1.a.2 – Is an evolution of species possible over time?

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December 4, 2009 — Riccardo Sabellotti - Giacinto Sabellotti

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Is an evolution of species possible over time?

The modern theory of evolution says that with the elapse of many thousands years, living species can change and give rise to new species; this means that this theory denies that species are fixed and immutable as it appears in everyday life. These changes are anyway  so slow to be perceptible only in a few millennia and then, in similar time intervals, the species can almost always be regarded as fixed and immutable as they appear in everyday life. The immutability of species is therefore a valid but relative concept, as its validity is limited to some centuries or millennia, i.e. periods that exceed the lives of dozens of subsequent generations of men, who will not perceive these changes, neither from experience inherited by forefathers or by direct experience.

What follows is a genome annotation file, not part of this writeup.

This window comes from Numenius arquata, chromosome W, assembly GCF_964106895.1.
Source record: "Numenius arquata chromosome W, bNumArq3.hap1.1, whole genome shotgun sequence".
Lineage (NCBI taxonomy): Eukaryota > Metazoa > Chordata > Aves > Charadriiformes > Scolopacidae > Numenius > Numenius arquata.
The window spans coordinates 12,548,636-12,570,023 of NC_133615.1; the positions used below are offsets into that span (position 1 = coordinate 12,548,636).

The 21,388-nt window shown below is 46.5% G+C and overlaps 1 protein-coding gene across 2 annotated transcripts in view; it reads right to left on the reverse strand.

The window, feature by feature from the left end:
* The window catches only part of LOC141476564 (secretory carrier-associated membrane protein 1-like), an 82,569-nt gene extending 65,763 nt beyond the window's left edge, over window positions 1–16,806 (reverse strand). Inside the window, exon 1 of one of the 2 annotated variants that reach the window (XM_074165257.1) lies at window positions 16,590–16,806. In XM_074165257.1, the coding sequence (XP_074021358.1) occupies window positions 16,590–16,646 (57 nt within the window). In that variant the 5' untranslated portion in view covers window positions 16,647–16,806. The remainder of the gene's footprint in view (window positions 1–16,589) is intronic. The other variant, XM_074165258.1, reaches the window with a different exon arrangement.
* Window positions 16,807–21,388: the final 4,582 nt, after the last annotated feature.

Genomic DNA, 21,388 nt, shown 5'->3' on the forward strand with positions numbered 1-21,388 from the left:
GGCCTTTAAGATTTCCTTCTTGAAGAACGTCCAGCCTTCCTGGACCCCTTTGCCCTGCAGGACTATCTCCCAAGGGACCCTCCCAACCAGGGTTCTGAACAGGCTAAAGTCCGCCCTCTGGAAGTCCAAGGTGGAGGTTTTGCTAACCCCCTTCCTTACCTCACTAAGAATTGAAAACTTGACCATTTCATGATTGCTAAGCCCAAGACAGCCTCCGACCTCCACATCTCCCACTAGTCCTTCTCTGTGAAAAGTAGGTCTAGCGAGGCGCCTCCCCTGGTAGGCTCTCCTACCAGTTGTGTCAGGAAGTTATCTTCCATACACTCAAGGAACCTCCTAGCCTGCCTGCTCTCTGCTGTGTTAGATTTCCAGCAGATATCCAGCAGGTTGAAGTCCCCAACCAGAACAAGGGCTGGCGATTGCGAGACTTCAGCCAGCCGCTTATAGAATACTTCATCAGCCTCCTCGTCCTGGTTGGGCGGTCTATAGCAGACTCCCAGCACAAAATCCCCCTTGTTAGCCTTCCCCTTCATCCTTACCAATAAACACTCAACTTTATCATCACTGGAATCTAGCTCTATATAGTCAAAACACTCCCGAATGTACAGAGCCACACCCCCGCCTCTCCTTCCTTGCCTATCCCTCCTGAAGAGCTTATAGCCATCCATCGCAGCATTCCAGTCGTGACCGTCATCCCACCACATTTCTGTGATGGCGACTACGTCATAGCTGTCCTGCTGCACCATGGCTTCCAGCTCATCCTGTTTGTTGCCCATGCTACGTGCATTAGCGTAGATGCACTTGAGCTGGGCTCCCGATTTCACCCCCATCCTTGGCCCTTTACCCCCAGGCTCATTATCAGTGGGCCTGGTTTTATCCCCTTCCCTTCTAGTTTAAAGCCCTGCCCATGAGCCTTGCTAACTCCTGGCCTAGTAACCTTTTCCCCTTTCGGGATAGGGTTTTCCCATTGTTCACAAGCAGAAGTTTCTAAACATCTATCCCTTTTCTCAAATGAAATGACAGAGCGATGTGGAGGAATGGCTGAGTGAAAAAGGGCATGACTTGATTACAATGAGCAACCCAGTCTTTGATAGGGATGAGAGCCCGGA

The generation of a new species occurs when, among the many changes that happen over time, there is one that impels the intercross with the original species.
The current theory of evolution has its basis on two pillars, two phenomena both necessary for the evolution of species: natural selection and genetic mutation.

 

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1 Comment to “1.a.2 – Is an evolution of species possible over time?”

  1. Morias Enkomion says:

    To be stressed that the theory of evolution is a theory. But surely more intriguing and, apparently, more full of evidence than creationism by an all-mighty god!

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